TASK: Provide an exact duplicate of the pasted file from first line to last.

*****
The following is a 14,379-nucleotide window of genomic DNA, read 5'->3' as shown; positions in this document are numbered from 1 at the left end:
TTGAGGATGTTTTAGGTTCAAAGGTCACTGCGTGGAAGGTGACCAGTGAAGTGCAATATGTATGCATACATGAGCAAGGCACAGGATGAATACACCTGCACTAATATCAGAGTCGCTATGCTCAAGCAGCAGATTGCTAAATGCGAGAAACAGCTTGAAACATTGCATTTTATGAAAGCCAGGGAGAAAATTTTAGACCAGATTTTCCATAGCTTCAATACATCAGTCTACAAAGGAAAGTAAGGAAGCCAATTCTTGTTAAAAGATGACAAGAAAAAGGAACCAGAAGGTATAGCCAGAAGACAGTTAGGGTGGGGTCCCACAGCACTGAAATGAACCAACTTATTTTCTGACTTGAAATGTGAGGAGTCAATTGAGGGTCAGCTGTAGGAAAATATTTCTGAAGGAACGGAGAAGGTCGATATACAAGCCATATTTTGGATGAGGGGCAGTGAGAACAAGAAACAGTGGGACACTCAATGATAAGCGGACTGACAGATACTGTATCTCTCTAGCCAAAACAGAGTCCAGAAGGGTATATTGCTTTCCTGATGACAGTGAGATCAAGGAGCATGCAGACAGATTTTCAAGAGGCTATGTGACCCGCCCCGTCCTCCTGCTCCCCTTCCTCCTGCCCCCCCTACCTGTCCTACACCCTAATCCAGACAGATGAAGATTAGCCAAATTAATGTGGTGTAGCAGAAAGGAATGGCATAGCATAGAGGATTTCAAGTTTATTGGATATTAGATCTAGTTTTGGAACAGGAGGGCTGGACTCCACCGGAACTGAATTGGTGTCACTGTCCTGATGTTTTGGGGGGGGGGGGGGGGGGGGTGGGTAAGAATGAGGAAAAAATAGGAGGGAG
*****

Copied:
The following is a 14,379-nucleotide window of genomic DNA, read 5'->3' as shown; positions in this document are numbered from 1 at the left end:
TTGAGGATGTTTTAGGTTCAAAGGTCACTGCGTGGAAGGTGACCAGTGAAGTGCAATATGTATGCATACATGAGCAAGGCACAGGATGAATACACCTGCACTAATATCAGAGTCGCTATGCTCAAGCAGCAGATTGCTAAATGCGAGAAACAGCTTGAAACATTGCATTTTATGAAAGCCAGGGAGAAAATTTTAGACCAGATTTTCCATAGCTTCAATACATCAGTCTACAAAGGAAAGTAAGGAAGCCAATTCTTGTTAAAAGATGACAAGAAAAAGGAACCAGAAGGTATAGCCAGAAGACAGTTAGGGTGGGGTCCCACAGCACTGAAATGAACCAACTTATTTTCTGACTTGAAATGTGAGGAGTCAATTGAGGGTCAGCTGTAGGAAAATATTTCTGAAGGAACGGAGAAGGTCGATATACAAGCCATATTTTGGATGAGGGGCAGTGAGAACAAGAAACAGTGGGACACTCAATGATAAGCGGACTGACAGATACTGTATCTCTCTAGCCAAAACAGAGTCCAGAAGGGTATATTGCTTTCCTGATGACAGTGAGATCAAGGAGCATGCAGACAGATTTTCAAGAGGCTATGTGACCCGCCCCGTCCTCCTGCTCCCCTTCCTCCTGCCCCCCCTACCTGTCCTACACCCTAATCCAGACAGATGAAGATTAGCCAAATTAATGTGGTGTAGCAGAAAGGAATGGCATAGCATAGAGGATTTCAAGTTTATTGGATATTAGATCTAGTTTTGGAACAGGAGGGCTGGACTCCACCGGAACTGAATTGGTGTCACTGTCCTGATGTTTTGGGGGGGGGGGGGGGGGGGGTGGGTAAGAATGAGGAAAAAATAGGAGGGAG